Without the potato, the balance of European power might never have tilted north.
Chuño is a freeze-dried potato product traditionally made by Quechua and Aymara communities of Bolivia and Peru and dates back to before the Inca Empire in the 13th century.
You make Chuño by leaving potatoes outside to freeze, then dry out for five days and nights in the intense cold and hot sun of the Andean Altiplano. Once dry, they are trampled underfoot to remove the skins and help the subsequent freezing.
There are two varieties of Chuño: white chuño is obtained by washing the frozen potatoes either by constantly spraying them with water or leaving them in a river before finally drying them in the sun again. In Bolivia, white chuño is also called tunta. Black chuño is what you get without the final washing process.
Chuño can last for years and is added to all sorts of desserts and savoury dishes. It can also be ground into flour, which is an essential ingredient in many Peruvian dishes. In Bolivia, the traditional soup Chairo is made of chuño flour, meat and vegetables.
Potatoes and sweet potatoes were considered aphrodisiac when first
introduced to Europe.
Genetic testing has proved a single origin for potatoes, in the area of southern Peru and extreme northwestern Bolivia where they were domesticated between 7,000 and 10,000 years ago.
Potatoes were taken outside the Andes region about four centuries ago and now they are the world's fourth-largest food crop, after maize, wheat and rice
Following centuries of selective breeding there are now about 5,000 different varieties of potatoes.
Gangster John Dillinger reportedly once escaped from prison by carving a potato into the shape of a pistol.
If the British Isles had an official vegetable, it would have to be the potato.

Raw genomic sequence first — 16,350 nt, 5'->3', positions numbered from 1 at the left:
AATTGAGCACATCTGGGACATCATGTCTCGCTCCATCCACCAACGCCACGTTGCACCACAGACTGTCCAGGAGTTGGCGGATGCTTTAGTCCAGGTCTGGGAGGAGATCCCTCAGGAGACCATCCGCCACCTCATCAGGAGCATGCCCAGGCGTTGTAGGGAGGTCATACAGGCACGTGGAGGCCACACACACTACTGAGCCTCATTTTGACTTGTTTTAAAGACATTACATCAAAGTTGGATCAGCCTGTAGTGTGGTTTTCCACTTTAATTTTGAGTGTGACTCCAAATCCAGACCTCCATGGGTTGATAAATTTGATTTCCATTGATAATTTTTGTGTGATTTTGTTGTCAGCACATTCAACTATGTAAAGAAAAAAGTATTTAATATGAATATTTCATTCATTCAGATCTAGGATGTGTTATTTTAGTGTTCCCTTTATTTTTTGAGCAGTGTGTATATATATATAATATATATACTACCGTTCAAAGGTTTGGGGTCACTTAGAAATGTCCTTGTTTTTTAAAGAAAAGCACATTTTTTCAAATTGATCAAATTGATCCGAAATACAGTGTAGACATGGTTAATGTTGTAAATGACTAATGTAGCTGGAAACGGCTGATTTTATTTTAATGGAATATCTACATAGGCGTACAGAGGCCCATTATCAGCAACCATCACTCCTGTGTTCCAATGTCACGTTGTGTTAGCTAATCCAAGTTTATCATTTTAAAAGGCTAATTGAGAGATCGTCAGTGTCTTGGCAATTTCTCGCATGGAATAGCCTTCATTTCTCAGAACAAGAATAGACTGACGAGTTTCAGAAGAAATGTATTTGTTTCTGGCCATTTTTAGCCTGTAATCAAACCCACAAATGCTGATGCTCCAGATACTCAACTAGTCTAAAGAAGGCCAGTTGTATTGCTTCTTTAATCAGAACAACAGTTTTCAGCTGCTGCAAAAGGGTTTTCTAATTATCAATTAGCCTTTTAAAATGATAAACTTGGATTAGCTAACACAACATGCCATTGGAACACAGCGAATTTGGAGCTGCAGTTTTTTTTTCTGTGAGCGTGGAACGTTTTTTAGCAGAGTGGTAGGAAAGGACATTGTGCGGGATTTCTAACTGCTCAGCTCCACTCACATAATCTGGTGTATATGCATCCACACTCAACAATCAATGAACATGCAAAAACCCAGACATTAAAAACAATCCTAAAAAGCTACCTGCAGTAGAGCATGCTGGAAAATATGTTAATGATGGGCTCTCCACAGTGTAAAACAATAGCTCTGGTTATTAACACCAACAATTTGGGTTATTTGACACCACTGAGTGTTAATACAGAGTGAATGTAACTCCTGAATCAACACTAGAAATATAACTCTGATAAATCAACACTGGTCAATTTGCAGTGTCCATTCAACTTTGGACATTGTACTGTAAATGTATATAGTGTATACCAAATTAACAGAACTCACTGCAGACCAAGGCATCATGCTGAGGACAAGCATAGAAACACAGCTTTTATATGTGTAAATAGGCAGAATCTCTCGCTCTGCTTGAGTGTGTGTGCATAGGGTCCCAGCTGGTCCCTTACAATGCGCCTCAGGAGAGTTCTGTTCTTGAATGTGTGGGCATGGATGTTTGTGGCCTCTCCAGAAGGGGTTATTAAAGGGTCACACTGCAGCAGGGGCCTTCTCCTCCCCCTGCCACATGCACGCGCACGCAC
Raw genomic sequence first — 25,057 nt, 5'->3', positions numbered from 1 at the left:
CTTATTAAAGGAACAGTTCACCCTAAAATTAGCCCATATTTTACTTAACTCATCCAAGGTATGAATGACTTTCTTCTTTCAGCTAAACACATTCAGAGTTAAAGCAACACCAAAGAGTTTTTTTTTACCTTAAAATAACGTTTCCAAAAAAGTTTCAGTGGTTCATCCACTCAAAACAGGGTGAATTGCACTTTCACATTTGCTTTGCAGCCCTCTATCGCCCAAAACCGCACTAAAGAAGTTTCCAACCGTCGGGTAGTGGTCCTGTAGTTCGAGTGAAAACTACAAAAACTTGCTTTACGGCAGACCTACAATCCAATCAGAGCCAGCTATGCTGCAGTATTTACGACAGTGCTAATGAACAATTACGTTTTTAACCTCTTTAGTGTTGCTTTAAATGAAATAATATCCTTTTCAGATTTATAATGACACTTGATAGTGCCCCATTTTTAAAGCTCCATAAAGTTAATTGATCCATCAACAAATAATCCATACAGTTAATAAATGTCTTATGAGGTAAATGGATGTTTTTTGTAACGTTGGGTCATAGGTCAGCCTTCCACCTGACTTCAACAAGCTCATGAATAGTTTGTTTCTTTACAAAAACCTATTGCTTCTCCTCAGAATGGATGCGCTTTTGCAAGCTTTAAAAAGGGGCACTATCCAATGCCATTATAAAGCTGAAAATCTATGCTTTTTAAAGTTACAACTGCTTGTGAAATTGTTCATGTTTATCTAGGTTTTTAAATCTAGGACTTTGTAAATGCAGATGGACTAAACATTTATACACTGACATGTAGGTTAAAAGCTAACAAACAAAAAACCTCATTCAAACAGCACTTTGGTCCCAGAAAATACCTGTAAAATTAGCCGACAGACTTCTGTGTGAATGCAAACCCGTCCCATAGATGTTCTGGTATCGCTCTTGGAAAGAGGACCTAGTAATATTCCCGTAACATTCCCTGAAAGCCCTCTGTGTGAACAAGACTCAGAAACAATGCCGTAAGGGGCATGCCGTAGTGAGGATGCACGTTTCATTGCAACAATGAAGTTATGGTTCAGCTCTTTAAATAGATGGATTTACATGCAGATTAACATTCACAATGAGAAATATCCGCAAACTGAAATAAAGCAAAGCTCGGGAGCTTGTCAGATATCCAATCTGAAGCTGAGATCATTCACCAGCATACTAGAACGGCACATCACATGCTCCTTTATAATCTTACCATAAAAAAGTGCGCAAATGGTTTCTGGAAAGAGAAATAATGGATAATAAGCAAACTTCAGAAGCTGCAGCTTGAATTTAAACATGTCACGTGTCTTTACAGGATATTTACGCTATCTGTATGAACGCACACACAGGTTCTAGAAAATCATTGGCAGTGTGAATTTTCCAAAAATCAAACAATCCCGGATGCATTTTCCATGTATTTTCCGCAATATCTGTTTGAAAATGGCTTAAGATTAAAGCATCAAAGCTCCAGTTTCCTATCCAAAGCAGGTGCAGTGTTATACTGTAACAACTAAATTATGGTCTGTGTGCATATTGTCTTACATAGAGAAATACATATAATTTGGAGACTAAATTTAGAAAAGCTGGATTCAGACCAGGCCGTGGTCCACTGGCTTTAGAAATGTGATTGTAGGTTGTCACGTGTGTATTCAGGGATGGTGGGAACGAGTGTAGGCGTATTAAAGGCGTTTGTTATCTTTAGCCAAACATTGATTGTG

The Incas based their measurement of time on how long it took to boil a potato.
There are over 400 words for potato in Peruvian dialects.
It is a mistake to think you can solve any major problems just with potatoes.
Smeagol won't grub for roots and carrotses and - taters. What's taters, precious, eh, what's taters?
The sweet potato is not related to the potato. And despite being called a yam in parts of America, from where it probably originates, it isn’t a yam either (they’re African). It is actually the tuber of a morning glory - a family of plants that includes the white trumpet flowered bindweed that's the scourge of many UK gardens.
The leaves and shoots of the sweet potato are edible but it is the tuberous root that is used as a staple in many diets.
When Frederick the Great of Prussia decided that potatoes were the Food of the Future, he gave a direct order to his subjects to grow and eat them. This unfortunately only heightened their prejudice against them.
The story goes that Frederick the Great then used a bit of reverse psychology to get his people eating spuds: he planted a royal field of potato plants and stationed a heavy guard to protect this field from thieves. Nearby peasants naturally assumed that anything worth guarding was worth stealing, and so snuck into the field and snatched the plants for their home gardens - which was precisely what their ruler had intended.
To show their respect to Frederick the Great for introducing the potato to Prussia, visitors decorate his grave with potatoes.
By the end of the 18th century, roughly 40% of the Irish ate no solid
food other than potatoes.
In the 19th century, potatoes were sometimes known as ‘Irish apricots’.
Only two things in this world are too serious to be jested on, potatoes and matrimony.
Potato mashers were used as currency by the Bafia people of Cameroon; a wife would cost about 30 mashers.